A group is simply a collection of ways of permuting a set of objects amongst themselves, such that the opposite permutation (the inverse) of any permutation in the collection is also in the collection, and also if you choose two permutations in the collection, and do one then the other, that permutation is still in the collection. Standard examples of such groups include groups of permutations of the points of some object, such as a square (eight symmetries), Rubik's cube (2125922464947725402112000 symmetries) or a circle (infinitely many symmetries).
A subgroup is simply a subset that is also a group, and a maximal subgroup is a subgroup that isn't contained in any subgroup other than the group itself. Understanding the maximal subgroups of finite groups is equivalent to understanding all ways that finite groups can permute a set of objects, so maximal subgroups have a variety of applications wherever there is a set of things that can be moved around. Examples include the corners of a physical object and solutions to an equation.
In 1985, Aschbacher and Scott proved that all maximal subgroups of all finite groups could be understood if one could solve two problems, one of which was understanding all maximal subgroups of a small class of finite groups, called 'almost simple'. These had just been classified in a decadeslong project taking thousands of pages. Understanding their maximal subgroups would take decades more, and we are still far from a complete understanding, if such a thing is even possible.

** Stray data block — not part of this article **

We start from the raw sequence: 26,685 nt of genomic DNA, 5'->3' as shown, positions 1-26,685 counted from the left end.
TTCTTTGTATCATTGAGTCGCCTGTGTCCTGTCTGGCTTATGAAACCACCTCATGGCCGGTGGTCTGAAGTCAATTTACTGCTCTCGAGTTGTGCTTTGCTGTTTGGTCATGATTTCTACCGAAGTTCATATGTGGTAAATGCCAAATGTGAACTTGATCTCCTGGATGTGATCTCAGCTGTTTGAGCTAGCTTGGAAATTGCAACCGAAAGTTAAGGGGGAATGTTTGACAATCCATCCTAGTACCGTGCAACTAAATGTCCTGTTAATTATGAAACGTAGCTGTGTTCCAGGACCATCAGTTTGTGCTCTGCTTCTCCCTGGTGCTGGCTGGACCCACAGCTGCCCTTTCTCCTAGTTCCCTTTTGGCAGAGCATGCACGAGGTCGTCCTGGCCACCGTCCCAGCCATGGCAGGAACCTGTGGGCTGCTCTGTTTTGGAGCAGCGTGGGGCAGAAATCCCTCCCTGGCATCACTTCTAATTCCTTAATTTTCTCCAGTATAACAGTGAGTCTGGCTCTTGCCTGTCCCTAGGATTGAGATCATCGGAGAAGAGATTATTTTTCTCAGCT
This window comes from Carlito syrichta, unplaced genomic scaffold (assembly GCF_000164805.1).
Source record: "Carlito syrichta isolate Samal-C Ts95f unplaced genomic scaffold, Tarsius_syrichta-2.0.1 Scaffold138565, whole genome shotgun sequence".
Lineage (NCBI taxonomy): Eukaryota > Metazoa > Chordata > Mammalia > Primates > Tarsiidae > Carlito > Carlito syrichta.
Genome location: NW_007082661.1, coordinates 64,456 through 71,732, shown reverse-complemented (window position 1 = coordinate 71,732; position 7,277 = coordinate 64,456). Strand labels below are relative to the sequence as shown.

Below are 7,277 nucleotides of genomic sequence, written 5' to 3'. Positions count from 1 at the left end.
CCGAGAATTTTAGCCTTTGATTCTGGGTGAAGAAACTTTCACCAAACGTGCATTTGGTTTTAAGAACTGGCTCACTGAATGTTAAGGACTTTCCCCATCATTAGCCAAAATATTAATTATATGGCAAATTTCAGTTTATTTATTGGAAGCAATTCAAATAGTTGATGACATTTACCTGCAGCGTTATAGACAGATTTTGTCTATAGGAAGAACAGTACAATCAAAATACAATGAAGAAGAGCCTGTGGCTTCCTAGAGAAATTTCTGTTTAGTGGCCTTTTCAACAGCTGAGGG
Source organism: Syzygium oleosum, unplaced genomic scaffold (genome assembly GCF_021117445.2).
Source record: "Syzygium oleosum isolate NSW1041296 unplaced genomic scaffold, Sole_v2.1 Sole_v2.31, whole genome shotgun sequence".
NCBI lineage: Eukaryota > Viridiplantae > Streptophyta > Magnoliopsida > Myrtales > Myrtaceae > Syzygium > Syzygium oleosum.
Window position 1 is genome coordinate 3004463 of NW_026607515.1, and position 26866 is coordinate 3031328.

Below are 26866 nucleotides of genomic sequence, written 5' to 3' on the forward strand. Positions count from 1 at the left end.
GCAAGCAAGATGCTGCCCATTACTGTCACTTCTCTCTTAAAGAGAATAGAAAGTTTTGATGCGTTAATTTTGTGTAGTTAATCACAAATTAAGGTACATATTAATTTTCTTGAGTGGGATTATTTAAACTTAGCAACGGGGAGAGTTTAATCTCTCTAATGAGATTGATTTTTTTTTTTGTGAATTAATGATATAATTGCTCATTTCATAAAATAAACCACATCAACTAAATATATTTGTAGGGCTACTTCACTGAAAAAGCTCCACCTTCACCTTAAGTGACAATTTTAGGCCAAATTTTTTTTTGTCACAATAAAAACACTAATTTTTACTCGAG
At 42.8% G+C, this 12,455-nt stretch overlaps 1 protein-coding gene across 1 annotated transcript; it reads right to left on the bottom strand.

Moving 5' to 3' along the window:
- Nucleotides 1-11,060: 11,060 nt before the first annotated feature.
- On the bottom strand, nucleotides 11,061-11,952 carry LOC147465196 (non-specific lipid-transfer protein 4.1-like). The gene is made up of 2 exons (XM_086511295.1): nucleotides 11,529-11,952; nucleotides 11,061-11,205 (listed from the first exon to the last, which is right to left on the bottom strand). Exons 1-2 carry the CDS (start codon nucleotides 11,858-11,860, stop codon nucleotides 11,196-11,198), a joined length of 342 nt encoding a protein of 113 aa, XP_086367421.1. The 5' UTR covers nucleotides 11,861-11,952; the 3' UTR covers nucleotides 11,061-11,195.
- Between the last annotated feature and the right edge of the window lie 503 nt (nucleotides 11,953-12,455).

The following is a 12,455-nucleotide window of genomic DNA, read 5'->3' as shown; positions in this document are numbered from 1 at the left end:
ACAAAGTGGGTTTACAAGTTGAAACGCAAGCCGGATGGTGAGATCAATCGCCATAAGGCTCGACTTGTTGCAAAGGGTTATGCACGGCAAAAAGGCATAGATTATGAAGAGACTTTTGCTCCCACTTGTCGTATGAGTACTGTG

The finite simple groups split into four families: alternating, classical, exceptional, and sporadic. To understand the maximal subgroups of alternating and classical groups requires understanding simple groups of smaller order, so there is a recursive algorithm possible, but likely no simple answer. There are 26 sporadic groups, and all maximal subgroups are known for 25 of them, with only a few missing for the 26th. For exceptional groups, there are eight types of groups, written G2, 2G2, F4, 2F4, E6, 2E6, E7 and E8. The groups G2, 2G2 and 2F4 are all small, and their maximal subgroups were understood by around 1990. Important work of Liebeck and Seitz in the late 1990s and early 2000s gave a good description of many of the maximal subgroups, leaving us in the same position as for alternating and classical groups. It reduced us to the case where the subgroup is also simple, so we needed to understand simple subgroups. They produced a list of the possible simple subgroups that could be maximal, which can range from a few dozen for F4 to several hundred for E8.
Armed with this information, in 2020 I managed to produce a complete classification of the maximal subgroups of groups of types F4, E6 and 2E6. A year later I almost completely classified the maximal subgroups of E7 as well. But E8 is far larger than E7, and the same techniques that were used for the smaller groups become impractical for E8.
This project aims to improve the methods and algorithms used for the smaller groups, so that the maximal subgroups of E8 can be classified just as for the other groups. This would bring to a close a project spanning several decades and several thousands of pages of mathematics.